Microstructure of Water Sediments on Hydrophilic Surfaces

Yakhno TA, Sanin AG, Yakhno VG

Federal Research Center Institute of Applied Physics of the Russian Academy of Sciences (IAP RAS),
46 Ulyanov Street, Nizhny Novgorod 603950, Russia

Correspondence: yakhta13@gmail.com

Keywords: NMR; Raman Spectroscopy; Hydrogen bond; Water; Amyloid; Meditation

Submitted: December 7, 2022
Reviewed: February 12, 2023
Accepted: March 20, 2023
Published: May 8, 2023

DOI: 10.14294/WATER.2023.2



In the modern world, the focus of natural science research thought has shifted mainly to the molecular level, including the study of water. Water is considered as a mixture of interacting H2O molecules and their clusters based on the data of molecular dynamics, neutron, and X-ray scattering. In this case, a huge layer of information is lost related to the composition of real water, its microstructure and behavior. The aim of our study was to follow the phase transformations of hydrated liquid crystal water during the evaporation of free water using optical microscopy. We observed a panoramic picture of a cascade of interrelated phase transitions of distilled water and its microdispersed phase — sodium chloride (NaCl) microcrystals surrounded by a thick layer of hydrated liquid crystal water. Incubation of a glass slide in water for two days was accompanied by adhesion of the microdispersed phase to the glass surface. During the free evaporation of distilled water from a Petri dish, erosion of hydration shells, dissolution of NaCl microcrystals, and further recrystallization with the formation of large monolithic crystals and traces of non-drying water were observed. However, there are still questions that do not yet have clear answers. This work is intended to supplement our knowledge in the field of phase transitions of water during its evaporation from hydrophilic surfaces, which can be of not only theoretical, but also practical importance in, for example, the operation of water supply networks and water purification systems.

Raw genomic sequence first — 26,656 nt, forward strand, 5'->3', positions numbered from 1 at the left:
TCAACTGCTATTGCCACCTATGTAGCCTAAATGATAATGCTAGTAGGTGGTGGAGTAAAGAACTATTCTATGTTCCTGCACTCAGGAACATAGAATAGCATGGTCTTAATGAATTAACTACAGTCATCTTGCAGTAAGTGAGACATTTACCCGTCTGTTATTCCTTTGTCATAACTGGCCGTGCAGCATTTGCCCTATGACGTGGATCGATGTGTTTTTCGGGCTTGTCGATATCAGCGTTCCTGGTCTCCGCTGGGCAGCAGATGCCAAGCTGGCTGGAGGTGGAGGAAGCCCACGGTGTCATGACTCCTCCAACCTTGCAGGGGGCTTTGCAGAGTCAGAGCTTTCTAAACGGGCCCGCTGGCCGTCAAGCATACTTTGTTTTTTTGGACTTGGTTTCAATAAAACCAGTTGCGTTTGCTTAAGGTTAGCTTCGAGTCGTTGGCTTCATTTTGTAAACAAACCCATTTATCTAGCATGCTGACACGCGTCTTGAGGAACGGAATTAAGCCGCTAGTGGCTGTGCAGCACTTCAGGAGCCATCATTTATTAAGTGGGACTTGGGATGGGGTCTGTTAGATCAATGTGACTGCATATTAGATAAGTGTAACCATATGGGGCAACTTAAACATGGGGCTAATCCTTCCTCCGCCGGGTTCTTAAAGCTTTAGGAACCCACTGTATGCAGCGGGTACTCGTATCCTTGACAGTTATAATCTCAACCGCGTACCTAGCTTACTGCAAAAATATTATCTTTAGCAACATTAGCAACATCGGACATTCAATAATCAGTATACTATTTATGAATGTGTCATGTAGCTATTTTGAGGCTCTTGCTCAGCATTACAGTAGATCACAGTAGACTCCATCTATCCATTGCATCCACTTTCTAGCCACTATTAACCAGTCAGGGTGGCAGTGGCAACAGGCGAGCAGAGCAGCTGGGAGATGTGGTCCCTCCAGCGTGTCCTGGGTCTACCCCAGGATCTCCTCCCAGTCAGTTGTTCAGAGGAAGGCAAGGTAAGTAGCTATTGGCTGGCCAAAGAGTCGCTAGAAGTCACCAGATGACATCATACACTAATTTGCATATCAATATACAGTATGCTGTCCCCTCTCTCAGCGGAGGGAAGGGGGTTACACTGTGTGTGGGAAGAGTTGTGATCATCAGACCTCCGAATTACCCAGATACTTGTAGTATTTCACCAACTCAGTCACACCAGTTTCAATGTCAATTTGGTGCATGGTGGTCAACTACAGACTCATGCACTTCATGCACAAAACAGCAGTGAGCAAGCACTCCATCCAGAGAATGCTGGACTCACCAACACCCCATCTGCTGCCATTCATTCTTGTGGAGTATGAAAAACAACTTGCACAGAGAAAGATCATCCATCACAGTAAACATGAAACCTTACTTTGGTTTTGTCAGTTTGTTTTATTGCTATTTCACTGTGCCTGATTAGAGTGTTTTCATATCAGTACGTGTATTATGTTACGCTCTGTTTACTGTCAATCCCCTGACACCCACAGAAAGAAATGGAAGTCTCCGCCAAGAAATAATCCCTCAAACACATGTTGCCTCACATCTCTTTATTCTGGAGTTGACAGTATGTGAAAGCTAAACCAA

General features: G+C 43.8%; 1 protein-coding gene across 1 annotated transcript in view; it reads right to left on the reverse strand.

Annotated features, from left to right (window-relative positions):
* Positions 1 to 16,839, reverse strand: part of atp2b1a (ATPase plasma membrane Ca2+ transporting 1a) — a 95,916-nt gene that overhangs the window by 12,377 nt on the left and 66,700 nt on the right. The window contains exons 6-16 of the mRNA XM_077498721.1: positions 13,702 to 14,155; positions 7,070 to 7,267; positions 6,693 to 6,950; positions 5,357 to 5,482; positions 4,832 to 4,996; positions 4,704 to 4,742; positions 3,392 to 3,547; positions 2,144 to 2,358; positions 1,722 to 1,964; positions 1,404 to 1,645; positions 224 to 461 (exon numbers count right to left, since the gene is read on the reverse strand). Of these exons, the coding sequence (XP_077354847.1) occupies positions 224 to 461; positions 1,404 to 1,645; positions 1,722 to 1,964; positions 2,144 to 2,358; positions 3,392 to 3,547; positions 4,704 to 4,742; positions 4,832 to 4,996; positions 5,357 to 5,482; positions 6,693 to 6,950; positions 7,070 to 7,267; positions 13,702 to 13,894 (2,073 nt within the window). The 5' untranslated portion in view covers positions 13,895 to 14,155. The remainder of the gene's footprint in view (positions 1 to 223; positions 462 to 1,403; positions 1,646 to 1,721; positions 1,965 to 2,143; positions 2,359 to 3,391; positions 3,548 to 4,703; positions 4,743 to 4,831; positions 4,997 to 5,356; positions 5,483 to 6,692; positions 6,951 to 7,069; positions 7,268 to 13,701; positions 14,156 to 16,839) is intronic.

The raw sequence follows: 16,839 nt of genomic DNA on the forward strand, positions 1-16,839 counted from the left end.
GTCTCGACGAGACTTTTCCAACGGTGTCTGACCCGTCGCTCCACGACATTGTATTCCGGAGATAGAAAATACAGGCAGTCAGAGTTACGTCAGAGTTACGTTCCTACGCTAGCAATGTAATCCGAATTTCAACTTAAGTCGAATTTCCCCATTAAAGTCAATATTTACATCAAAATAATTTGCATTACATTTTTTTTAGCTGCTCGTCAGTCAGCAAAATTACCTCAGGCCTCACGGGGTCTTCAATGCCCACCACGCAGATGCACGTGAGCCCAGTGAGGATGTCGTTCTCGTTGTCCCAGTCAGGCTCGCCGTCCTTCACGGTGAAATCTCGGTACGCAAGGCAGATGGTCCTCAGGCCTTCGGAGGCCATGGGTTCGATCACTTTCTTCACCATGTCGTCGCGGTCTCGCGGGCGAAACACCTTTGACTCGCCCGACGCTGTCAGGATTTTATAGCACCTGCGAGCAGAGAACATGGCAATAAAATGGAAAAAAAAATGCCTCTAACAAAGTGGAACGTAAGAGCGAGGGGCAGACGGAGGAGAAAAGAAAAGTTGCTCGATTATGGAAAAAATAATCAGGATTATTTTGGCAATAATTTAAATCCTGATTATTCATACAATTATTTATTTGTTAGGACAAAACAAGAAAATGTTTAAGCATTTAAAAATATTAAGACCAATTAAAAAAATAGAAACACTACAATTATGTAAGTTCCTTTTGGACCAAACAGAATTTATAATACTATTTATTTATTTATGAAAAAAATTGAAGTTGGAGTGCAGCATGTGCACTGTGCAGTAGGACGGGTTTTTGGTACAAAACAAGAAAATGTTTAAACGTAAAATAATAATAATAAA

Read: Full Text | PDF |Volume 13

Close Menu